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It also provides an overview of the evidence emerging from PISA 2009 on the performance and socio-economic background of children of immigrants. Selective migration policies of certain countries and the attractiveness of these countries generally to highly educated migrants is also explored.
Why do people migrate? Mainly for a job and the hope of a better life for themselves and their children. But how do immigrants fare during a time of crisis?
Maintaining a high-quality workforce represents a key strategic goal for both employment and economic growth.
International migration flows are an extraordinary source of change, progress and integration. These flows have built our nations and they keep being essential for the functioning of our economies, both in sender and host countries, said OECD Secretary-General in Brussels.
International migration fell for the third consecutive year in 2010 but started picking up again in 2011, according to a new OECD report.
This publication reviews the labour market integration of immigrants and their children in three OECD countries (Austria, Norway and Switzerland) and provides country-specific recommendations. It also includes a summary chapter highlighting common challenges and policy responses. It is the third and last in a series which has covered eleven OECD countries.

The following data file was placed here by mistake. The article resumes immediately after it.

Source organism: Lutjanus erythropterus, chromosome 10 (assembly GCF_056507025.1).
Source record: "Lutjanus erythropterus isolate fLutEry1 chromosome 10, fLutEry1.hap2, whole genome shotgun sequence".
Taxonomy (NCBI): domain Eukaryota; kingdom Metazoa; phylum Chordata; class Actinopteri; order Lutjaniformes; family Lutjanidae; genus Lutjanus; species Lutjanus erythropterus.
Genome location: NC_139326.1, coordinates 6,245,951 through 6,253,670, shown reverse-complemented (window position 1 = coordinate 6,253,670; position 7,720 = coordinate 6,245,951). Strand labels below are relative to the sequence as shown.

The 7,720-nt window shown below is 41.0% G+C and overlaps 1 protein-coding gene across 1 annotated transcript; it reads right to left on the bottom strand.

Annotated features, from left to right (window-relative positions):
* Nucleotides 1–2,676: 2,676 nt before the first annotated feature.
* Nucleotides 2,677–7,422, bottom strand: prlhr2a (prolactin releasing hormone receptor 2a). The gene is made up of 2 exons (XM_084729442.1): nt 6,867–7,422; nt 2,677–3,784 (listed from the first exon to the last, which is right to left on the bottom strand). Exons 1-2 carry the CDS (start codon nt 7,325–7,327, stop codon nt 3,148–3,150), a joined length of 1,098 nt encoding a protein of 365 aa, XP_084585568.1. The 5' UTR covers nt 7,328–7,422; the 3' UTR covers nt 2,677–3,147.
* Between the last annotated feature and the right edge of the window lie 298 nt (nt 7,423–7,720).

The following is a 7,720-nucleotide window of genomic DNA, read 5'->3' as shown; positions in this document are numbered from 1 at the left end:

'Jobs for Immigrants' Series
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Labour market integration of immigrants in Switzerland is generally successful: three quarters of immigrants in Switzerland are in employment – more than in any other OECD country. However, some groups are disadvantaged and at risk of being left behind, according to a new report.
Sweden’s 2008 reform of its labour migration policy, now one of the most open in the OECD, has helped businesses hire foreign workers quickly and cheaply, without hurting conditions for local workers, according to this report.
English, , 1,472kb
This paper provides a detailed picture of immigrant and emigrant populations around the year 2000 based on the new global bilateral migration database DIOC-E.
International migration fell in 2009, reflecting lower demand for workers in OECD countries for the second consecutive year after a decade of growth, according to a new OECD report.